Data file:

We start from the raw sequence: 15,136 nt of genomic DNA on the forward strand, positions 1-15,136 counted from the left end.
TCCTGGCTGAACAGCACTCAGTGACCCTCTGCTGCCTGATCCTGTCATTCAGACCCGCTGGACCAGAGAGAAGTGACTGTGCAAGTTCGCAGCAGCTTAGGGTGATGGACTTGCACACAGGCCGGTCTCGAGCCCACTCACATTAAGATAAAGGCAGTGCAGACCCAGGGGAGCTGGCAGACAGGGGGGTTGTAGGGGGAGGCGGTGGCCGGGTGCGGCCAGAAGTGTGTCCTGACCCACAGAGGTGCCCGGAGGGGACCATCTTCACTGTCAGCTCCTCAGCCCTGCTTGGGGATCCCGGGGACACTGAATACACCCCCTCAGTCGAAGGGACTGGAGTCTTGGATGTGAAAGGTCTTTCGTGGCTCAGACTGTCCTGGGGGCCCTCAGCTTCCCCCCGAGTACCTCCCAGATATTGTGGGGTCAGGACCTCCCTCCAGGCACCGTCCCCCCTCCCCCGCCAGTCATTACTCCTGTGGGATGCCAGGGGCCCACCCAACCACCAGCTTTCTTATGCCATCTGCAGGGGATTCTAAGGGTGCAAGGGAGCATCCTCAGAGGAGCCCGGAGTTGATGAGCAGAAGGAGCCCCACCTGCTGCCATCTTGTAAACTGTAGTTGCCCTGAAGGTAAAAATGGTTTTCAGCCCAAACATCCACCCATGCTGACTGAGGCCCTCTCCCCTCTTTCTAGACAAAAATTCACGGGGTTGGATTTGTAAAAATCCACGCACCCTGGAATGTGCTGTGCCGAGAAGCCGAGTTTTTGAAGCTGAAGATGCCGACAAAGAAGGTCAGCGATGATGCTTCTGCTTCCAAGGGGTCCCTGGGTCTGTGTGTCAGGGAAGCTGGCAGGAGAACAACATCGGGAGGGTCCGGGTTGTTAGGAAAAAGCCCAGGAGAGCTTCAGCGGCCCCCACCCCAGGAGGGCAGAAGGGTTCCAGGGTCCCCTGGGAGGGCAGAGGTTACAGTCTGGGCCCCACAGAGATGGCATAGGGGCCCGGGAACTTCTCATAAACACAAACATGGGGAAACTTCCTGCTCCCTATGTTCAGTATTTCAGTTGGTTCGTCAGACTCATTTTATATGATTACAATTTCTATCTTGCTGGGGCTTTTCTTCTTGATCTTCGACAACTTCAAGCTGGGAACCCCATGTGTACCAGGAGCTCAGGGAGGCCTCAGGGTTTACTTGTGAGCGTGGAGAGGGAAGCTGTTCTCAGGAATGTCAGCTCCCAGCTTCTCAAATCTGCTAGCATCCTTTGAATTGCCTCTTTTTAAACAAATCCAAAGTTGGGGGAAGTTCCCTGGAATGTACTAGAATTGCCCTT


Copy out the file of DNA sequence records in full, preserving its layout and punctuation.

We start from the raw sequence: 15,136 nt of genomic DNA on the forward strand, positions 1-15,136 counted from the left end.
TCCTGGCTGAACAGCACTCAGTGACCCTCTGCTGCCTGATCCTGTCATTCAGACCCGCTGGACCAGAGAGAAGTGACTGTGCAAGTTCGCAGCAGCTTAGGGTGATGGACTTGCACACAGGCCGGTCTCGAGCCCACTCACATTAAGATAAAGGCAGTGCAGACCCAGGGGAGCTGGCAGACAGGGGGGTTGTAGGGGGAGGCGGTGGCCGGGTGCGGCCAGAAGTGTGTCCTGACCCACAGAGGTGCCCGGAGGGGACCATCTTCACTGTCAGCTCCTCAGCCCTGCTTGGGGATCCCGGGGACACTGAATACACCCCCTCAGTCGAAGGGACTGGAGTCTTGGATGTGAAAGGTCTTTCGTGGCTCAGACTGTCCTGGGGGCCCTCAGCTTCCCCCCGAGTACCTCCCAGATATTGTGGGGTCAGGACCTCCCTCCAGGCACCGTCCCCCCTCCCCCGCCAGTCATTACTCCTGTGGGATGCCAGGGGCCCACCCAACCACCAGCTTTCTTATGCCATCTGCAGGGGATTCTAAGGGTGCAAGGGAGCATCCTCAGAGGAGCCCGGAGTTGATGAGCAGAAGGAGCCCCACCTGCTGCCATCTTGTAAACTGTAGTTGCCCTGAAGGTAAAAATGGTTTTCAGCCCAAACATCCACCCATGCTGACTGAGGCCCTCTCCCCTCTTTCTAGACAAAAATTCACGGGGTTGGATTTGTAAAAATCCACGCACCCTGGAATGTGCTGTGCCGAGAAGCCGAGTTTTTGAAGCTGAAGATGCCGACAAAGAAGGTCAGCGATGATGCTTCTGCTTCCAAGGGGTCCCTGGGTCTGTGTGTCAGGGAAGCTGGCAGGAGAACAACATCGGGAGGGTCCGGGTTGTTAGGAAAAAGCCCAGGAGAGCTTCAGCGGCCCCCACCCCAGGAGGGCAGAAGGGTTCCAGGGTCCCCTGGGAGGGCAGAGGTTACAGTCTGGGCCCCACAGAGATGGCATAGGGGCCCGGGAACTTCTCATAAACACAAACATGGGGAAACTTCCTGCTCCCTATGTTCAGTATTTCAGTTGGTTCGTCAGACTCATTTTATATGATTACAATTTCTATCTTGCTGGGGCTTTTCTTCTTGATCTTCGACAACTTCAAGCTGGGAACCCCATGTGTACCAGGAGCTCAGGGAGGCCTCAGGGTTTACTTGTGAGCGTGGAGAGGGAAGCTGTTCTCAGGAATGTCAGCTCCCAGCTTCTCAAATCTGCTAGCATCCTTTGAATTGCCTCTTTTTAAACAAATCCAAAGTTGGGGGAAGTTCCCTGGAATGTACTAGAATTGCCCTT